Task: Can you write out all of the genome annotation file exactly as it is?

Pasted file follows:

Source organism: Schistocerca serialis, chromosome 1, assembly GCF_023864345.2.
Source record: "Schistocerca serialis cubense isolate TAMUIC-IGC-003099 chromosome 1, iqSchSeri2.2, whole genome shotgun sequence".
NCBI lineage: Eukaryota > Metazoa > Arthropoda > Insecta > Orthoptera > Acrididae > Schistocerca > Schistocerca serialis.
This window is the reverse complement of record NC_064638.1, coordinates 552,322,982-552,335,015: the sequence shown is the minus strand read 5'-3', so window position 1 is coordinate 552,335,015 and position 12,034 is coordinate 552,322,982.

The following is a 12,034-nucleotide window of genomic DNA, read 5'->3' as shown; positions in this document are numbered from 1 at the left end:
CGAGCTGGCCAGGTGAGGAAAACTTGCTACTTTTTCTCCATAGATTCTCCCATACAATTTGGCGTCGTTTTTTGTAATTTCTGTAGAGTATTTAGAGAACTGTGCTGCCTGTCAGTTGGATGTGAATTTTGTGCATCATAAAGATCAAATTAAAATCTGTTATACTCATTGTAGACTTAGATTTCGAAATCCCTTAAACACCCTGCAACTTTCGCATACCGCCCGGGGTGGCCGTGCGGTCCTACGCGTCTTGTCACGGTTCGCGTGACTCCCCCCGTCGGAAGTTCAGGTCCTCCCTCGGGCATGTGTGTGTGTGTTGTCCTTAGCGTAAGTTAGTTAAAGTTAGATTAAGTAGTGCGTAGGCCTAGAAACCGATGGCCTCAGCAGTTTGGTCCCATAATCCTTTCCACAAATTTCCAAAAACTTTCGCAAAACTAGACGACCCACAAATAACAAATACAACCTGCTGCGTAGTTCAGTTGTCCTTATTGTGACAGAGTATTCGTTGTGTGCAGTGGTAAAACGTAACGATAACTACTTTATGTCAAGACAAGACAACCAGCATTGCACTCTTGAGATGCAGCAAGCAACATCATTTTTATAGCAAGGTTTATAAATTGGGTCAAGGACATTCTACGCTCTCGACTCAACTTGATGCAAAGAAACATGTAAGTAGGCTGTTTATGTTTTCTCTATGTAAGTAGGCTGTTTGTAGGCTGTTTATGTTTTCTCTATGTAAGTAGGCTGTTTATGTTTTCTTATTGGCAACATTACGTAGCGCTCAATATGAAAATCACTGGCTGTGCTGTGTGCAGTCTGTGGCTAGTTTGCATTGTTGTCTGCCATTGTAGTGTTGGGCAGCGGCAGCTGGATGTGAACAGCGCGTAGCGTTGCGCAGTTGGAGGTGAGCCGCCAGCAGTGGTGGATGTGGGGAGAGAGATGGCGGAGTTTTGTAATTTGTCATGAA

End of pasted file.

Source organism: Schistocerca serialis, chromosome 1, assembly GCF_023864345.2.
Source record: "Schistocerca serialis cubense isolate TAMUIC-IGC-003099 chromosome 1, iqSchSeri2.2, whole genome shotgun sequence".
NCBI lineage: Eukaryota > Metazoa > Arthropoda > Insecta > Orthoptera > Acrididae > Schistocerca > Schistocerca serialis.
This window is the reverse complement of record NC_064638.1, coordinates 552,322,982-552,335,015: the sequence shown is the minus strand read 5'-3', so window position 1 is coordinate 552,335,015 and position 12,034 is coordinate 552,322,982.

The following is a 12,034-nucleotide window of genomic DNA, read 5'->3' as shown; positions in this document are numbered from 1 at the left end:
CGAGCTGGCCAGGTGAGGAAAACTTGCTACTTTTTCTCCATAGATTCTCCCATACAATTTGGCGTCGTTTTTTGTAATTTCTGTAGAGTATTTAGAGAACTGTGCTGCCTGTCAGTTGGATGTGAATTTTGTGCATCATAAAGATCAAATTAAAATCTGTTATACTCATTGTAGACTTAGATTTCGAAATCCCTTAAACACCCTGCAACTTTCGCATACCGCCCGGGGTGGCCGTGCGGTCCTACGCGTCTTGTCACGGTTCGCGTGACTCCCCCCGTCGGAAGTTCAGGTCCTCCCTCGGGCATGTGTGTGTGTGTTGTCCTTAGCGTAAGTTAGTTAAAGTTAGATTAAGTAGTGCGTAGGCCTAGAAACCGATGGCCTCAGCAGTTTGGTCCCATAATCCTTTCCACAAATTTCCAAAAACTTTCGCAAAACTAGACGACCCACAAATAACAAATACAACCTGCTGCGTAGTTCAGTTGTCCTTATTGTGACAGAGTATTCGTTGTGTGCAGTGGTAAAACGTAACGATAACTACTTTATGTCAAGACAAGACAACCAGCATTGCACTCTTGAGATGCAGCAAGCAACATCATTTTTATAGCAAGGTTTATAAATTGGGTCAAGGACATTCTACGCTCTCGACTCAACTTGATGCAAAGAAACATGTAAGTAGGCTGTTTATGTTTTCTCTATGTAAGTAGGCTGTTTGTAGGCTGTTTATGTTTTCTCTATGTAAGTAGGCTGTTTATGTTTTCTTATTGGCAACATTACGTAGCGCTCAATATGAAAATCACTGGCTGTGCTGTGTGCAGTCTGTGGCTAGTTTGCATTGTTGTCTGCCATTGTAGTGTTGGGCAGCGGCAGCTGGATGTGAACAGCGCGTAGCGTTGCGCAGTTGGAGGTGAGCCGCCAGCAGTGGTGGATGTGGGGAGAGAGATGGCGGAGTTTTGTAATTTGTCATGAA